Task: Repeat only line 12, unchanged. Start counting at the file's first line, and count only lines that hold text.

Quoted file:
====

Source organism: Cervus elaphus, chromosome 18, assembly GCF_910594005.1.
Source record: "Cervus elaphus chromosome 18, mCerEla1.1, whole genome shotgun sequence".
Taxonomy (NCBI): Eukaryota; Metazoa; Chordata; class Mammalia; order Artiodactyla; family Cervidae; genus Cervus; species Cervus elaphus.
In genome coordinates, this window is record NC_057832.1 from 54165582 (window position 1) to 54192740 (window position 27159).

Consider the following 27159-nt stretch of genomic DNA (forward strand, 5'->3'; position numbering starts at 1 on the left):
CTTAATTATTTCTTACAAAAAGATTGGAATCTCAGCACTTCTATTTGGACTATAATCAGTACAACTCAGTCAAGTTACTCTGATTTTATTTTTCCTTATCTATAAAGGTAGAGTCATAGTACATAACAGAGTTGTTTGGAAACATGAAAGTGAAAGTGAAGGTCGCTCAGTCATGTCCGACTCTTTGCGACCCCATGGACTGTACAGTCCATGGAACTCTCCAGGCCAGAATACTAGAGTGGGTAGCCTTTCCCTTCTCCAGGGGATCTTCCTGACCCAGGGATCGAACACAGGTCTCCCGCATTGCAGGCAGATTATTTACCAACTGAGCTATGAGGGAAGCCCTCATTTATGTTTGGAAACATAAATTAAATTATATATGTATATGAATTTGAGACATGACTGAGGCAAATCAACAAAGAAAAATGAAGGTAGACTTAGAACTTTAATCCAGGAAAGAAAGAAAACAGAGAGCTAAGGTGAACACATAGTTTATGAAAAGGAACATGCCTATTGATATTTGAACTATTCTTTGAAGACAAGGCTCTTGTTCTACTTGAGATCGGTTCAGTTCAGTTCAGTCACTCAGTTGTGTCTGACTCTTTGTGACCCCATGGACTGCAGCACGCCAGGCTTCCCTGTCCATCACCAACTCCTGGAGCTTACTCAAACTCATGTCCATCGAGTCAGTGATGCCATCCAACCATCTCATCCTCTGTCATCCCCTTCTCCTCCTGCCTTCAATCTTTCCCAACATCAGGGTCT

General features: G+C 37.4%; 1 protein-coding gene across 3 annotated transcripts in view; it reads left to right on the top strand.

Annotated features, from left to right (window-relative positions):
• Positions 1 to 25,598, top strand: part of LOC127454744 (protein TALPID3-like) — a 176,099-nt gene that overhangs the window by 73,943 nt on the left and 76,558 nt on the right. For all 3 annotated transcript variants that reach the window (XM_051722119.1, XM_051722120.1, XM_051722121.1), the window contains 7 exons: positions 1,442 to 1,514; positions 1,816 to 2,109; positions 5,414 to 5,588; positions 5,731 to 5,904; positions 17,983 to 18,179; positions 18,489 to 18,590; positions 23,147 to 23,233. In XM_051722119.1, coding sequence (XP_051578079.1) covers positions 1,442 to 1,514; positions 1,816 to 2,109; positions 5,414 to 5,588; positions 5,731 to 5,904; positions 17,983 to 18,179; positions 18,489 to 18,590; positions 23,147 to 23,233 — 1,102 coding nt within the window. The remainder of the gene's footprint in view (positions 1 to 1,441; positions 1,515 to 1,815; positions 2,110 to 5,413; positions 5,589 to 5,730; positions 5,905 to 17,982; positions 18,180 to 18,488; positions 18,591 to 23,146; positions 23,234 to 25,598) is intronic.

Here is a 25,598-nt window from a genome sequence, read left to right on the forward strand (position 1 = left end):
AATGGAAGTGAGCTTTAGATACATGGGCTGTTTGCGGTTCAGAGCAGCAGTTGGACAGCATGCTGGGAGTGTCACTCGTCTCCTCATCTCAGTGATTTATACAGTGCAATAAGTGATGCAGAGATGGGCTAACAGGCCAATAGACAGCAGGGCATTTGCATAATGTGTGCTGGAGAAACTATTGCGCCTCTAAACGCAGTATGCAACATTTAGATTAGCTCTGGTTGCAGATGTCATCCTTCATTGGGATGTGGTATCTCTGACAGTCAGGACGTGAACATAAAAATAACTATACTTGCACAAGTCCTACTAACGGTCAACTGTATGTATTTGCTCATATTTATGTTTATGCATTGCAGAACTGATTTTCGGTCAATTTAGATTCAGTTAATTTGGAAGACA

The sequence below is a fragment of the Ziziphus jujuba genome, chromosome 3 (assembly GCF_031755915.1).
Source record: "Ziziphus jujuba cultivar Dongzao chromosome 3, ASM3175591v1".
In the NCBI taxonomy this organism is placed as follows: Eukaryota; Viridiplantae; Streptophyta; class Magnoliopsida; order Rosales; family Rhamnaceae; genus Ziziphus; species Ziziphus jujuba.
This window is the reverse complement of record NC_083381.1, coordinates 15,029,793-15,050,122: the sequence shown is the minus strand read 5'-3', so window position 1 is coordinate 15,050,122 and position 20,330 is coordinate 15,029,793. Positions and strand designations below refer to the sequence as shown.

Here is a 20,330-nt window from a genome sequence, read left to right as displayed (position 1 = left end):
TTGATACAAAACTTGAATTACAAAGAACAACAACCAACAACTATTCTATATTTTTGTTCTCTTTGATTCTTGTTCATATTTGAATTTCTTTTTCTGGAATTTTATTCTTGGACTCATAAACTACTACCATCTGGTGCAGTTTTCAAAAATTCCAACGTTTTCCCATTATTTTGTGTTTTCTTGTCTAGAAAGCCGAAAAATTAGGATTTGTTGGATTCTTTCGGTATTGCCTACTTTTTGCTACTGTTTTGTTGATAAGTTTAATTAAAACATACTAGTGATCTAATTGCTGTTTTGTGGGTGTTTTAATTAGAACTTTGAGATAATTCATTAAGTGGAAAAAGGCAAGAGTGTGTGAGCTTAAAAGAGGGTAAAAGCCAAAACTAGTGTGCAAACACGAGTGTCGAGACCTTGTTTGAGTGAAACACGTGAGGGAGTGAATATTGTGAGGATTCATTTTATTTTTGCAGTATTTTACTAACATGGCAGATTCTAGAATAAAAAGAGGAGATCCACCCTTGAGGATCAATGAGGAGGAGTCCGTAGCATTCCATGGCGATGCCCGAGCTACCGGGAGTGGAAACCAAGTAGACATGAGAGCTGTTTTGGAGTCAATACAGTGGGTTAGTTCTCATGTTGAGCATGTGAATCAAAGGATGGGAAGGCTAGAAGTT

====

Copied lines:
The sequence below is a fragment of the Ziziphus jujuba genome, chromosome 3 (assembly GCF_031755915.1).